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When (and Why) We Vote for Judges

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Federal judges enjoy lifetime appointments under our system of government, but that's not the case at the state and local levels.

In California, as with most other states, judges are subject to voter approval. Even though the vast majority of judges are appointed by the governor, they have term limits and at some point must face an election if they want to keep their seats.

California courts are divided into three levels: the superior courts, Courts of Appeal, and the state Supreme Court. When and how judges come to the bench varies accordingly.

Supreme Court and Courts of Appeal
Justices of the California Supreme Court and Courts of Appeal are first appointed by the governor. However, at the very next general election they must be confirmed by the voters. They then generally serve a term of 12 years before coming up for re-election. If the previous judge vacates the office in the middle of a term, the new judge serves out only the uncompleted portion before facing election again.

At this level, justices appear on the ballot uncontested, which means voters have only two options: to re-elect or not. It's a retention vote. If the voters reject the judge, then the governor will appoint a new one, and so on.

Superior Court
Superior courts -- also called trial courts -- follow a different system. Judges at this level serve staggered six-year terms. That means every two years a third of them come up for re-election.

Superior court judges earn their seat by appointment or election depending on the circumstances.

When a judge retires in the middle of a term, his or her seat becomes vacant. In these cases, the governor will appoint a replacement.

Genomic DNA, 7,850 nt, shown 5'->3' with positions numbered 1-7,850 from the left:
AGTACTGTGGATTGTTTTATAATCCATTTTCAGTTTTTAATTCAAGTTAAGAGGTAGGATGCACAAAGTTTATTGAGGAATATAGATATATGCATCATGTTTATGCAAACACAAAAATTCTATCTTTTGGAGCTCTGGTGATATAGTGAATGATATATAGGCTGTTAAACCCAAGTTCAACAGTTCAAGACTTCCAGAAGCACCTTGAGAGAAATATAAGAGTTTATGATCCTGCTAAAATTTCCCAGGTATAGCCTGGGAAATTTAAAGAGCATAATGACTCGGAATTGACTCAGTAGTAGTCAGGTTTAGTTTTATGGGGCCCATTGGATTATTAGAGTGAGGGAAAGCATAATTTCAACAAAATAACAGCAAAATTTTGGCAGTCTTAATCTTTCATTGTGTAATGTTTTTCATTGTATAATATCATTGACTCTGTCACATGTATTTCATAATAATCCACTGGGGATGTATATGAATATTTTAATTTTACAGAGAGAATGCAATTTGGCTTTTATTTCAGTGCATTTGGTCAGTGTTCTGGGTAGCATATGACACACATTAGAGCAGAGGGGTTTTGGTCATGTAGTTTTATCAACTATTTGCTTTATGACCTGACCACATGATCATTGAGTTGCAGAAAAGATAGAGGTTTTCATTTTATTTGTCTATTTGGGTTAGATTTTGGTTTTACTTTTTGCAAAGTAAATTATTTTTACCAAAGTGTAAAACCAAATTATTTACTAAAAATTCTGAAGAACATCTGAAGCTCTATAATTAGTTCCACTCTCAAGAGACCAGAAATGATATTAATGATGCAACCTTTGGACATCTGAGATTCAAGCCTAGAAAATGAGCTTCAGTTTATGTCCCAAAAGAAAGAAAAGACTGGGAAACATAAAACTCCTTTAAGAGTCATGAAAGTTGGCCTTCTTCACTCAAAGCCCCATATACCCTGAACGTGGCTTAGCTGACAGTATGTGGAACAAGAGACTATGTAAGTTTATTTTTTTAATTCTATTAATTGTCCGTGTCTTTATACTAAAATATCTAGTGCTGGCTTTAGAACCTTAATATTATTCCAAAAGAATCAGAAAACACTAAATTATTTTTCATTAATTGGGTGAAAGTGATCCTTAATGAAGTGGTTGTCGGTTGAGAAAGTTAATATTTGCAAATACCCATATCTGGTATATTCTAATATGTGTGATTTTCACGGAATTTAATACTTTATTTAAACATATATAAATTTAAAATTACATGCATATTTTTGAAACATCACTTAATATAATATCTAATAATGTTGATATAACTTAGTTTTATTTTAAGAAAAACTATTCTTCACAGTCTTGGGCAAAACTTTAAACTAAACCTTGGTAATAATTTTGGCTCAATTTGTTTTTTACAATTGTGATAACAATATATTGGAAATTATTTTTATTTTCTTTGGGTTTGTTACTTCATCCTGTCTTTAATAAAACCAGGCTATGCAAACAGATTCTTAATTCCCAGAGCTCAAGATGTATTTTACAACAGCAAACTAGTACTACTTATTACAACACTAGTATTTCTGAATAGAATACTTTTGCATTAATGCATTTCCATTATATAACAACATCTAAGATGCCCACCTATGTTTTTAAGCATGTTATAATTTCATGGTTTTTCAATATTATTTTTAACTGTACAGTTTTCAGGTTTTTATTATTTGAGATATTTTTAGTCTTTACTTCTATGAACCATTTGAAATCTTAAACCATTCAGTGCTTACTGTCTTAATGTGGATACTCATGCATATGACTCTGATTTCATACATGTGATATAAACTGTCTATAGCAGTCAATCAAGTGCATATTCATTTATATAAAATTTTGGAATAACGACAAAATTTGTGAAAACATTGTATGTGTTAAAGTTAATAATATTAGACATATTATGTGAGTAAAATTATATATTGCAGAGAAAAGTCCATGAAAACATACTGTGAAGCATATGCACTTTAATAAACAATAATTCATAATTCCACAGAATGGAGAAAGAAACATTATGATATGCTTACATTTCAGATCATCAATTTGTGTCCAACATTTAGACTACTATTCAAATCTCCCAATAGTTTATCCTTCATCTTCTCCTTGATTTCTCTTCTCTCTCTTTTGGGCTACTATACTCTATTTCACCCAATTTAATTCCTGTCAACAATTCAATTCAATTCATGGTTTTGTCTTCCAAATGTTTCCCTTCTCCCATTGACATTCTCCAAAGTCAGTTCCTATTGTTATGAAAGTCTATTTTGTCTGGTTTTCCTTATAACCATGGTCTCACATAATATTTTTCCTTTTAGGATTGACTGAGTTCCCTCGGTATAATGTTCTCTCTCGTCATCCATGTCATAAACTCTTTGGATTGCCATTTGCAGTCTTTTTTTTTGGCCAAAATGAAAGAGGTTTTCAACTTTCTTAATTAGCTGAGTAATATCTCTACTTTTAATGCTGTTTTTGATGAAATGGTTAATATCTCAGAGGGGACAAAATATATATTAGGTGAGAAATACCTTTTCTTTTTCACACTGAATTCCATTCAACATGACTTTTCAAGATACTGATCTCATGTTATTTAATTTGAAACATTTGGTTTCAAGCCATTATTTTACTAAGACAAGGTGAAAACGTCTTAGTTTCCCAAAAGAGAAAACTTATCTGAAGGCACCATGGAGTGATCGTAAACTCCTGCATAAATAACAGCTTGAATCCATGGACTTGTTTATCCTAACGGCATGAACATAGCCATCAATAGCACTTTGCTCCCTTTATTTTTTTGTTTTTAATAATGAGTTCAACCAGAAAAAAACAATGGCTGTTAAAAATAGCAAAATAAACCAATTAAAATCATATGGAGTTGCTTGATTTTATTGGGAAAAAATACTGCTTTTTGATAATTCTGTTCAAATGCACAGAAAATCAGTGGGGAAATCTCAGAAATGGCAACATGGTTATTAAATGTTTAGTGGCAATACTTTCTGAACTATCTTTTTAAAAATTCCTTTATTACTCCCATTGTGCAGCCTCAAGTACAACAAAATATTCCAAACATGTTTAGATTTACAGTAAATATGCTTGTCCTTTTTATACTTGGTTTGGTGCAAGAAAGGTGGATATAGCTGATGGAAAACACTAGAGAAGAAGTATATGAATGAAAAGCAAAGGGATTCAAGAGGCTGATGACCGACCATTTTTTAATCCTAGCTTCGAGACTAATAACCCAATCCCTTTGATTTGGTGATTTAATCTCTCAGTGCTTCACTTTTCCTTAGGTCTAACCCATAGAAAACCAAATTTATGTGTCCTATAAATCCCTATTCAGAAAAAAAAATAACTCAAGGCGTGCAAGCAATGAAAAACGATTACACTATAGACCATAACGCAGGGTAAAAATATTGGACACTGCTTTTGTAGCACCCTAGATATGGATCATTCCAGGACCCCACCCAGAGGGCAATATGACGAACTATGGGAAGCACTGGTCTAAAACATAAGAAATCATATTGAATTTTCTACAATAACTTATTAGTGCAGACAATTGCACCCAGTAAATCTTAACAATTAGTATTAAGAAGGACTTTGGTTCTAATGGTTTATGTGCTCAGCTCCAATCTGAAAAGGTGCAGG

When a judge is due for re-election, another eligible candidate may file election papers and contest her seat. In this case, the sitting judge is the incumbent and appears along with all other candidates on the ballot.

If a candidate files election papers, but the sitting judge decides to retire, it is considered an open seat race. There is no incumbent, and the decision rests with the voters instead of the governor. This scenario often occurs by design. A judge can pick her retirement date strategically to force a popular vote, blocking the governor from appointing a replacement.

Hundreds of judges are up for re-election every two years, but unless someone directly contests their seat or a retirement prompts an open seat race, the incumbents are automatically re-elected for another term. This is why only a handful of the hundreds of offices will appear on the ballot.

Indeed, during the 1996, 1998, and 2000 election cycles, only 6 to 9 percent of judicial seats were contested. That means of the 525 judges who were up for re-election in each of those years, only 35 to 50 seats appeared on ballots statewide. Even fewer of these involved an incumbent, making it clear that under our current system judges are rarely pushed out or brought in through popular elections.

The system hasn't always been set up this way.

During the first few decades after independence, state and federal judges alike had enjoyed lifetime appointments. Interestingly enough, it was the introduction of the now time-honored power of "judicial review" that led to a political backlash and the demand for term limits. Courts until 1803 were not explicitly empowered to declare laws unconstitutional, but the Supreme Court ruling in Marbury v. Madison, 5 U.S. 137, enshrined this "judicial review" as a key power of the courts.

Many, including Thomas Jefferson, believed this move tipped the balance of power in favor of a new judicial elite. Jefferson advocated for six-year term limits and by mid-century, beginning with New York, many states were using these and other provisions to curtail judicial power and make judges answerable to the electorate. California was one of them.